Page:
Thursday, September 24, 2015

Homily for Association of Roman Catholic Women Priests (ARCWP) Bishops’ Ordination, Sept 24, 2015, by Bishop Bridget Mary Meehan, ARCWP, Pendle Hill, PA.




We rejoice today that God is doing great things for us as we grow our international movement by ordaining 3 new women bishops: Olga Lucia Alvarez Benjumea, from Latin America, Mary Eileen Collingwood from the United States, and Michele Birch-Conery from Canada. Each of these women brings  unique spiritual gifts and diverse life experiences that will inform their role as bishop in a circular model of leadership within a discipleship of equals.
 Olga Lucia Alvarez Benjumea of Medellin-Colombia shares that her mission as bishop in Latin America will be to foster an inclusive community where the gifts of the people will rise up to break the bonds of clericalism and to grow a community of empowerment. She writes:  “It is with God's strength that I encourage the growth of the Church through faith and Christian values ​​based on the gospel teachings of justice and equality in an inclusive and true way so as to expand priesthood as a service in the church.” 



Mary Eileen Collingwood from Hudson, Ohio, has a background in education and ministry that has put her in touch with the operative mindset and working structure of the church, and is keenly aware of the necessity for reform. Mary has focused her energy toward living the vision of women as equal partners in policy making, teaching, leadership and ordained ministry in the Roman Catholic Church. She has a confident demeanor and clearly articulates her thoughts that are anchored in her deep spirituality. Being married and raising children has given Mary a broad understanding of the unexpected joys and sorrows of daily life. Her life experiences of marriage and family open perspectives that Catholics today would appreciate in their bishops.



Michele Birch-Conery of Windsor, Ontario, Canada celebrated her 10th anniversary as Canada’s first woman priest on July 25th.  Michele brings knowledge of our history and originating intentions that are crucial to our continuing evolution. Her cumulative life experience and spiritual development offer wisdom and build a bridge to hold differences in unity and equality. She affirms the diversity in our ministries and in our inter- generational realities: "I'm committed to our non-clerical model of priesthood that promotes equality and non-violence, within the communities of the ordained, and in our inclusive sacramental communities. In these “discipleship of equals” faith communities, we meet in the heart of Christ and thrive in the vitality of our shared unconditional love.”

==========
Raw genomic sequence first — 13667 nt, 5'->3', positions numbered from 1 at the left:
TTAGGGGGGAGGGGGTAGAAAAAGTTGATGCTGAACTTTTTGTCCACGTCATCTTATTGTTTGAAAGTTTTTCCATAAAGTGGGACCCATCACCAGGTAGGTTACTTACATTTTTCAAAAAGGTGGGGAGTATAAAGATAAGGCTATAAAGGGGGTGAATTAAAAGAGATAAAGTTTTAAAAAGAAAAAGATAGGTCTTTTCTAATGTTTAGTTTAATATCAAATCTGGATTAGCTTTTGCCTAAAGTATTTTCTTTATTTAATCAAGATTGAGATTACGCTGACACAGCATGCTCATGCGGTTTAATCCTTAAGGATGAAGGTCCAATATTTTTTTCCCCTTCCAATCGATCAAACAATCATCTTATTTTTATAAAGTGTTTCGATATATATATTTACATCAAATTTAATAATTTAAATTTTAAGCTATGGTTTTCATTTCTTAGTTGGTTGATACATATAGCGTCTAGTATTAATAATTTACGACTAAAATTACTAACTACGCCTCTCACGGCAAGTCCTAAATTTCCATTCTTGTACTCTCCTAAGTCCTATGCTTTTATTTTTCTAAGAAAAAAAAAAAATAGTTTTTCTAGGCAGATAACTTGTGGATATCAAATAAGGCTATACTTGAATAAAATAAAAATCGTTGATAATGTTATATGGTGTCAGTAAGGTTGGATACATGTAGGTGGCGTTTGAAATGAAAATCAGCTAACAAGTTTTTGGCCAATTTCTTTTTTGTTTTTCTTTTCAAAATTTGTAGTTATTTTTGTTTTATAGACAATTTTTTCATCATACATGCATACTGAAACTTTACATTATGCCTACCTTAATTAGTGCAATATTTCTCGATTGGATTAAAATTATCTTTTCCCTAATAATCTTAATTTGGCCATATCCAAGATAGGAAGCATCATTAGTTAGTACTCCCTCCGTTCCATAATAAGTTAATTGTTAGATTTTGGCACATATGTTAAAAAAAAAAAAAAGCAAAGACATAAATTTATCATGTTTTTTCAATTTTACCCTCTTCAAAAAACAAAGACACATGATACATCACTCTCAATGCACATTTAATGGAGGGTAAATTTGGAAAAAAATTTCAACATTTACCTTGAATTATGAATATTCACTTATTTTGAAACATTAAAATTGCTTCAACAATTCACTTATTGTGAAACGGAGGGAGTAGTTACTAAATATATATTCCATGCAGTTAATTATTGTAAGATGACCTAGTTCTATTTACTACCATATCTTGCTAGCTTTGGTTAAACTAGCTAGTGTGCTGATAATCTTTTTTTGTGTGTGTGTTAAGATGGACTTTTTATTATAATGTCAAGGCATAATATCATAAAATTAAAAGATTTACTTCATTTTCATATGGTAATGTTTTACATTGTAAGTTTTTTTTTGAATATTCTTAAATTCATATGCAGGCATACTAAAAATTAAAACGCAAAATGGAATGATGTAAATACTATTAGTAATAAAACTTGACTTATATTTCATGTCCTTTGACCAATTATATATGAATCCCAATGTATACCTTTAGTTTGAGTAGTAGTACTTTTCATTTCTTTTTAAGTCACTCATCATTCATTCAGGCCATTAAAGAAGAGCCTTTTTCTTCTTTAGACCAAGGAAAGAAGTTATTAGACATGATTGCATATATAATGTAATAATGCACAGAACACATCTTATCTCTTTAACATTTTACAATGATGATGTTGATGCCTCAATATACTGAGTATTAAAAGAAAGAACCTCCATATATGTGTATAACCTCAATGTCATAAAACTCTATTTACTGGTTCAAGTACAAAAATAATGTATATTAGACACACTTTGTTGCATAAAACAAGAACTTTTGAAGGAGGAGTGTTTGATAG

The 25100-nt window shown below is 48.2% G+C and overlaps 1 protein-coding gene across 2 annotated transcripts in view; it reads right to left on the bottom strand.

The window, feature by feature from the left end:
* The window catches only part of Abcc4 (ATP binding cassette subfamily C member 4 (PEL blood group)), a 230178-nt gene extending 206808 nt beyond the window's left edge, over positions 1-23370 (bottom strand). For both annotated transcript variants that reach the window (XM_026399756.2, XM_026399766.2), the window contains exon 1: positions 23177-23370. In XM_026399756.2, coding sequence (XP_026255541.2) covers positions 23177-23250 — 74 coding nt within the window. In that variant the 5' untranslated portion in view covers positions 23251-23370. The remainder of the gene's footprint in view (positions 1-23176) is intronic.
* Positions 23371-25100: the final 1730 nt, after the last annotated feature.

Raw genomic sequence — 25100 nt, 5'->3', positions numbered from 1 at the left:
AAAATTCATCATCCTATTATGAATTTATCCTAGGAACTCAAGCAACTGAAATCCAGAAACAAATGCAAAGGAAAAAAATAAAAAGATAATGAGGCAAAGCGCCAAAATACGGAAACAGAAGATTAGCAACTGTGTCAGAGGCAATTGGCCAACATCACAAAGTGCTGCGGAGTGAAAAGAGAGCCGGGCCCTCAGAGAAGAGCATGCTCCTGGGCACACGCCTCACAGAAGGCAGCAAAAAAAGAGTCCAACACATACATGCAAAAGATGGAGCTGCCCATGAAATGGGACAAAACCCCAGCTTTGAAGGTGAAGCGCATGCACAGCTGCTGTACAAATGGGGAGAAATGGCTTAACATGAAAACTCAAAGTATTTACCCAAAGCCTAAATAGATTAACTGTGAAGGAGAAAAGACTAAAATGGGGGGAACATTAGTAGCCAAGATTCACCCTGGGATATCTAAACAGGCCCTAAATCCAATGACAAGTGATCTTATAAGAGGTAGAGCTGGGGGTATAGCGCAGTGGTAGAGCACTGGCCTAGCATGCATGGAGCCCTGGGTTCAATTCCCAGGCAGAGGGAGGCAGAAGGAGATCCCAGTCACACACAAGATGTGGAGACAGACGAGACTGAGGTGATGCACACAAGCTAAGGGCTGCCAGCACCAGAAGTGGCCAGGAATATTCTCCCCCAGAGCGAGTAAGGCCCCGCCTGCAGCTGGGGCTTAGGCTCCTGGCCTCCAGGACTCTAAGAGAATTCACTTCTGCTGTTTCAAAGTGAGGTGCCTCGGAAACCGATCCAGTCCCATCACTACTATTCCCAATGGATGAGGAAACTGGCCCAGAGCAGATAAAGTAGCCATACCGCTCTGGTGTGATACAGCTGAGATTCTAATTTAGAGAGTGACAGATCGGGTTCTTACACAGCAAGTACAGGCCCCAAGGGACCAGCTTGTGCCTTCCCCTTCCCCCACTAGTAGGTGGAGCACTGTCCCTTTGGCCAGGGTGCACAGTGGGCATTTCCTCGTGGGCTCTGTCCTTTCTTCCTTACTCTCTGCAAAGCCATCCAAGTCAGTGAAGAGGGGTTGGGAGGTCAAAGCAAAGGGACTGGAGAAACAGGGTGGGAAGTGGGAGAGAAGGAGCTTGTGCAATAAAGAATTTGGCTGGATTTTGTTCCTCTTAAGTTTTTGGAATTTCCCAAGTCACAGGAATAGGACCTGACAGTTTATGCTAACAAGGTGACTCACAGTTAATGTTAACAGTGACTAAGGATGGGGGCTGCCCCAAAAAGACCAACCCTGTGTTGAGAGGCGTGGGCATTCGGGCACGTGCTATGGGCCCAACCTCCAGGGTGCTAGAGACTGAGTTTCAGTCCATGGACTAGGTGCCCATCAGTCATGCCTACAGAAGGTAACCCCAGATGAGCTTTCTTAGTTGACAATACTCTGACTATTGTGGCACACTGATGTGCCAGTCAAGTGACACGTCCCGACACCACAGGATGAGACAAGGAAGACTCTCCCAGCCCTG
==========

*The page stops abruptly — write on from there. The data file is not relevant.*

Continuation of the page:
In the Magnificat, Mary Mother of Jesus, proclaims God’s faithful love for the fullness of life for all especially the powerless and downtrodden. Mary’s words echo the prophets’ message that continue to challenge us today: to speak truth to power, challenge discrimination, and work for justice.



Like Mary, we, too, proclaim that God is doing great things for us. God is working through our movement to lift up women as equals in our Church and to promote the full humanity of women in the world.  We believe that women’s rights are human rights and that gender equality is the will of God for everyone. In Genesis 1:17 we read: “Humankind was created as God’s reflection: in the divine image God created them; female and male, God made them."




In a recent TED talk entitled “Why I Believe Mistreatment of Women is the Number One Human Rights Abuse," Jimmy Carter maintains that the misinterpretation of religious scriptures is a strong determining factor in violence and discrimination against women worldwide.  Carter says:"That is an all-pervasive problem, because men can exert that power and if an abusive husband or an employer, for instance, wants to cheat women, they can say that if women are not equal in the eyes of God, why should I treat them as equals myself?”




The belief that God is male and that men are created more in God’s image than women is the foundation for the misogynist attitude that men are superior and women are inferior. While we know that language about the Holy One is metaphorical and limited, the use of exclusive language and male only images puts God in a man’s only box that elevates man to the status of God. Such idolatry reinforces sexist attitudes and practices that have been taught by the church for centuries. Women have too often internalized this oppressive thinking and accepted their own subordinate status. But today, feminist theologians are expanding our God language to include God as “she.”



In the Bible, we encounter a rich array of feminine images for the divine. Holy Wisdom is translated in Greek and Hebrew as feminine, Sophia in Greek and Hokmah in Hebrew.  She is portrayed as mother, sister, bride, hostess, prophet, preacher, friend, liberator, and the creator in the Books of Job, Proverbs, Sirach, Baruch and the Wisdom of Solomon.




In our first reading “Sophia permeates all living things, enters into holy souls and makes them friends of God.” In this encounter with the feminine divine we are reminded of our call to care for the earth because, ultimately, we are one with all life and the entire cosmos.




Today there is a growing awareness of our connectedness with all living beings in our very essence. The entire cosmos is giving birth to God each and every day in a communion of love and life.




As we ordain 3 women bishops today, we recognize their heritage within the Divine Feminine Wisdom tradition as embracing an awareness of our cosmic oneness alive in mystical knowing and in evolving theologies. Most of all, they are aware of the relationship between divine consciousness and human rights advocacy for taking action in encouraging compassionate global communities. Our bishops, together with our ARCWP community and the church, are emerging and evolving into a companionship of empowerment, in a community of disciples and equals.







Our international movement began in 2002 when seven courageous women were ordained on the Danube. Our first women bishops were ordained by male bishops in apostolic succession. Therefore, our orders are valid. We are disobeying an unjust, man-made church law that discriminates against women. In 2015, our worldwide Roman Catholic Women Priests membership is 215. The good news is women priests are changing the church, one inclusive community at a time. We now serve more than 75 communities.